Usually, more than one drug is given. Drugs for ovarian cancer can be given in different ways:
- By vein (IV): The drugs can be given through a thin tube inserted into a vein.
- By vein and directly into the abdomen: Some women get IV chemotherapy along with intraperitoneal (IP) chemotherapy. For IP chemotherapy, the drugs are given through a thin tube inserted into the abdomen (belly area).
- By mouth: Some drugs for ovarian cancer can be given by mouth.
Watch our introduction to chemotherapy video to learn more about this type of treatment.
Although rarely used in the initial treatment of ovarian cancer, radiation therapy may be used to relieve pain and other problems caused by the disease.
These are studies that discover and evaluate new and improved cancer treatments. Patients are encouraged to talk with their doctor about participating in a clinical trial or to ask any questions regarding research studies. For more information, also visit HCI's clinical trials website.
When you or someone you love is diagnosed with cancer, concerns about treatments and managing side effects, hospital stays, and medical bills are common. You may also worry about caring for your family, employment, or how to continue normal daily activities.
Here's where you can go for support:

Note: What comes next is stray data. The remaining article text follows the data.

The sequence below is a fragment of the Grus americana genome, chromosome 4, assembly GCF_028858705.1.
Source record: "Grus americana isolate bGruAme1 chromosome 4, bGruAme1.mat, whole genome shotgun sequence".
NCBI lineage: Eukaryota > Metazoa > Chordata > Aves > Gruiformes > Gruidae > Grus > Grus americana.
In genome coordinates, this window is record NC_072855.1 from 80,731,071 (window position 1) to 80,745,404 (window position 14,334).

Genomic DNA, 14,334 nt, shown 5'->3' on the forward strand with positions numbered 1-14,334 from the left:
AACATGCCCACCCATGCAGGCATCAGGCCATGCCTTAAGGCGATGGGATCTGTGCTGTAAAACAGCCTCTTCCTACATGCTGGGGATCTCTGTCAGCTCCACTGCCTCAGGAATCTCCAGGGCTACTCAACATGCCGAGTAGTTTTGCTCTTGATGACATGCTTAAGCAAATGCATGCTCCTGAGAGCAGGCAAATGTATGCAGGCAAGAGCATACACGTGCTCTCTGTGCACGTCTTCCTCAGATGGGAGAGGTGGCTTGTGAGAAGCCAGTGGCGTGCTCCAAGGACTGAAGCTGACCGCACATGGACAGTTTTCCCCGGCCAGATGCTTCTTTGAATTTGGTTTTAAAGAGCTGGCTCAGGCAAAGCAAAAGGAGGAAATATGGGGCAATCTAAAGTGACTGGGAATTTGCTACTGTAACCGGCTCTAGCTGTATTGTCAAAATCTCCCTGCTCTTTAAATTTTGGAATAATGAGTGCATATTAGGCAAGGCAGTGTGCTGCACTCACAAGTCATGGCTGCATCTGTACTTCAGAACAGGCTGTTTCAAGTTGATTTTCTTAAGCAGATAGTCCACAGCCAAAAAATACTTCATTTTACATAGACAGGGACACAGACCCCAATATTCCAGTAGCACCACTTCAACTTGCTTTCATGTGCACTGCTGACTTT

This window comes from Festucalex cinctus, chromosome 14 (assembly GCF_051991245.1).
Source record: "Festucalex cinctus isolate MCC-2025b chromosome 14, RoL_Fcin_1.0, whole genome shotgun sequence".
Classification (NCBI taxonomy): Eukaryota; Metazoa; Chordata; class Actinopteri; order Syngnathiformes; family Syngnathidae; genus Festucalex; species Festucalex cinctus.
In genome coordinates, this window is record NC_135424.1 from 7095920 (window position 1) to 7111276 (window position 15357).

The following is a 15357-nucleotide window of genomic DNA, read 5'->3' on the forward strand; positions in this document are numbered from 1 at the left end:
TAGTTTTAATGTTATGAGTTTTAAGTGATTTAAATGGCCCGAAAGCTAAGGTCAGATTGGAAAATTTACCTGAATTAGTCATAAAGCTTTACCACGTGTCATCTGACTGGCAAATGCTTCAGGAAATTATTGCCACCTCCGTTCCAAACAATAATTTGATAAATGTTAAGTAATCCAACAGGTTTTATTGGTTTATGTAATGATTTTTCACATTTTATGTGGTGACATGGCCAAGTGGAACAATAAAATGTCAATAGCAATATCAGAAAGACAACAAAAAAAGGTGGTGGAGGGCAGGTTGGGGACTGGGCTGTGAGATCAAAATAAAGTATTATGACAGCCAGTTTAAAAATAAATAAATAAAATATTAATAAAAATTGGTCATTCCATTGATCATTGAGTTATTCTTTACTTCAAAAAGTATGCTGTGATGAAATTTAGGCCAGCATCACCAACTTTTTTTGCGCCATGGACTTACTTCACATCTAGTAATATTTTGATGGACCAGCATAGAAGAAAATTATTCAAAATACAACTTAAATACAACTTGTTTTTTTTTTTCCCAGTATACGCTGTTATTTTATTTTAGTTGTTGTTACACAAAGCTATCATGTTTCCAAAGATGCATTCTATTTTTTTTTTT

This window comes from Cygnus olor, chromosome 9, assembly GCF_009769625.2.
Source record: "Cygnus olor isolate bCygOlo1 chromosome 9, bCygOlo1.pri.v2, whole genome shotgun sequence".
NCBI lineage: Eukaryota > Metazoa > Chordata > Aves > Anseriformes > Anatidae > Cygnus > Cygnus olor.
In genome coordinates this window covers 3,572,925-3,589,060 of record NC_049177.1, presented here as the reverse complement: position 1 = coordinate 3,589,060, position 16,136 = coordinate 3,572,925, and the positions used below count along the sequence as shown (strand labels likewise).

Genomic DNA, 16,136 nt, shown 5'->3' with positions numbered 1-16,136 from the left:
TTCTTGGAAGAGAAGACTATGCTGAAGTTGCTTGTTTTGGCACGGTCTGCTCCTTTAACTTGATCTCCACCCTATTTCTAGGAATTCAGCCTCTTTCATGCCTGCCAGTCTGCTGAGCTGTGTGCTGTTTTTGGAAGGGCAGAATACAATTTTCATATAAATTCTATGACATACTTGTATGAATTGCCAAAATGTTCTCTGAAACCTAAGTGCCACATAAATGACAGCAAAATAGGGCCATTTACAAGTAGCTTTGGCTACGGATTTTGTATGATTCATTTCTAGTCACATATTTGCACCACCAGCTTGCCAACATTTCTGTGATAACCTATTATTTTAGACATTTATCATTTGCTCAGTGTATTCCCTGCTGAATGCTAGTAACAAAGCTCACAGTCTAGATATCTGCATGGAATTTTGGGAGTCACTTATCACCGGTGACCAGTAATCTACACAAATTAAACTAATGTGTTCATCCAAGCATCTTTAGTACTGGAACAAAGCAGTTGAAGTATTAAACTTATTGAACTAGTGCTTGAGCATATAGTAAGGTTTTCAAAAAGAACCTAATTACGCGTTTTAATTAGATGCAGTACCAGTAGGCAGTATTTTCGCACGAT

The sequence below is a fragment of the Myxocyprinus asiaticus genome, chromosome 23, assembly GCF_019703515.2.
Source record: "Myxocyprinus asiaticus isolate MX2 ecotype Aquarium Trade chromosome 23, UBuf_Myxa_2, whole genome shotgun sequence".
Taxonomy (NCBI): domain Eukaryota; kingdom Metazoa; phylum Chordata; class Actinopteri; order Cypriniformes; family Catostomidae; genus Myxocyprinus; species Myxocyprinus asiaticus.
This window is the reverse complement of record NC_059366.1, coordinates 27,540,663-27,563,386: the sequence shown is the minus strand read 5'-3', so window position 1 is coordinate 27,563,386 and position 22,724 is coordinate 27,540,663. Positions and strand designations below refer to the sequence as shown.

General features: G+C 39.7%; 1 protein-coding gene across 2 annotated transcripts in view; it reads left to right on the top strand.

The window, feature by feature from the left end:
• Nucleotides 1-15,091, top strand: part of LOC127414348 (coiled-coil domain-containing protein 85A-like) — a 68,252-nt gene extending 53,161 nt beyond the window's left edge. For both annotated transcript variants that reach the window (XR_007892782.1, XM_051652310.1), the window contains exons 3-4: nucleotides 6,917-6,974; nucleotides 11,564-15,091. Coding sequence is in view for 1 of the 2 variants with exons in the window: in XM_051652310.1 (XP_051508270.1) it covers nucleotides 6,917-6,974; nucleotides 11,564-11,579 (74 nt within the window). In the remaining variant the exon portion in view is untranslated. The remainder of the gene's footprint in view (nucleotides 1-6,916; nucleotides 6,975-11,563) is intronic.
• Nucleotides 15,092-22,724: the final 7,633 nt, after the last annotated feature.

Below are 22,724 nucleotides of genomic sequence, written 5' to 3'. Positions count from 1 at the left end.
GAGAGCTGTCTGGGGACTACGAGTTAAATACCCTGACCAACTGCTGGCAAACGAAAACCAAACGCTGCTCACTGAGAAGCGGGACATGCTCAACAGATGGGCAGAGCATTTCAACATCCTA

- Your health care team can answer your questions and talk to you about your concerns. They can help you with any side effects and keep you informed of all your treatments, test results, and future doctor visits.
- Our Patient and Family Support Services professionals offer HCI patients and their families emotional support and resources for coping with cancer and its impact on daily life.
- The Linda B. and Robert B. Wiggins Wellness-Survivorship Center offers support groups, classes, and activities aimed to increase the quality of life and well-being of HCI patients and their families.
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Gynecological Cancer Program
Care coordinator: Sarai Rivera
Did You Know?
- An ovarian cyst is a growth that contains fluid and sometimes small amounts of solid tissue too. Most ovarian cysts are benign (not cancer).
- Gynecologic oncologists are the best type of doctor to treat ovarian cancer. They specialize in cancers of the female reproductive system.
- The Utah Cancer Control Program offers low-cost or free gynecologic exams to women who qualify. Call 1-800-717-1811 for information.